The first African-American reporter to serve in the White House press corps, Alice Dunnigan went on to have a successful career as a pioneering journalist and civil rights activist, despite facing pushback throughout her path. Her newspaper would not agree to pay her expenses to cover Harry Truman’s 1948 Whistle Stop Campaign, so she raised her own funds. She was barred from covering some of Dwight Eisenhower’s speeches since they took place in whites-only theaters, and she was not allowed to sit with the press to cover Senator Robert A. Taft’s funeral and instead was banished to the servants’ section. Known for her straight-shooting reporter style, politicians would often avoid answering her questions, which frequently dealt with race issues. Throughout her career, she received over 50 awards for her journalism and was inducted into the Black Journalist Hall of Fame following her death.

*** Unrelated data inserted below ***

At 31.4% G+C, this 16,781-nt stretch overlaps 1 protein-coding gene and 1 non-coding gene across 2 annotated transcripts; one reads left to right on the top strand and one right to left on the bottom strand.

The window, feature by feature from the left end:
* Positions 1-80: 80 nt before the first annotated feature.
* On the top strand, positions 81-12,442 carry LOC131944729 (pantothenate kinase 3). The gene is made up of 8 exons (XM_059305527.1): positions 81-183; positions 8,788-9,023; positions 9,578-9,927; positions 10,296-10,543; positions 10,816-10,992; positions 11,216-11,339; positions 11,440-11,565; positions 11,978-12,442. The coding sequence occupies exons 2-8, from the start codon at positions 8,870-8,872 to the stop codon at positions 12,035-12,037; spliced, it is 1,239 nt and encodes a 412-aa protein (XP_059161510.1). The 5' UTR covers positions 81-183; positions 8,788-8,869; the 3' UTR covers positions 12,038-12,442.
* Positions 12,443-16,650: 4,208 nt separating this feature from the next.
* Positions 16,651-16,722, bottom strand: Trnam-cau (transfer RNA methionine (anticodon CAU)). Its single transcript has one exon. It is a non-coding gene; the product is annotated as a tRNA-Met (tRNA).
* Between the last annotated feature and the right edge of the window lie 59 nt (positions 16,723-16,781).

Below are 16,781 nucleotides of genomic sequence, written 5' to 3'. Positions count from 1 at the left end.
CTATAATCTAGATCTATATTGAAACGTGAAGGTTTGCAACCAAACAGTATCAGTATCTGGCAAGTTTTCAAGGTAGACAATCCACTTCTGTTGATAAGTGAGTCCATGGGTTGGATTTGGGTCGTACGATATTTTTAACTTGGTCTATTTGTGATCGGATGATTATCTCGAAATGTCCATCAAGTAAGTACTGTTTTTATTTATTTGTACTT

The Truman Library is temporarily playing host to a statue honoring Dunnigan, and on Thursday, April 18, the Truman Library and the Truman Library Institute are presenting a free public program about Dunnigan and her legacy. The program will be a panel discussion featuring Dunnigan’s granddaughter and journalist Soraya Dunnigan Brandon, journalist and African American Studies scholar Dr. Nancy Dawson, and sculptor Amanda Matthews.

This program is free and open to the public, but RSVPs are requested.  Register at:



  • Occurred Thursday, April 18th, 2019 @ 6:30 pm – 8:00 pm


Harry S. Truman Library and Museum

500 W. US Hwy 24
Independence, 64050


Jennifer Vitela

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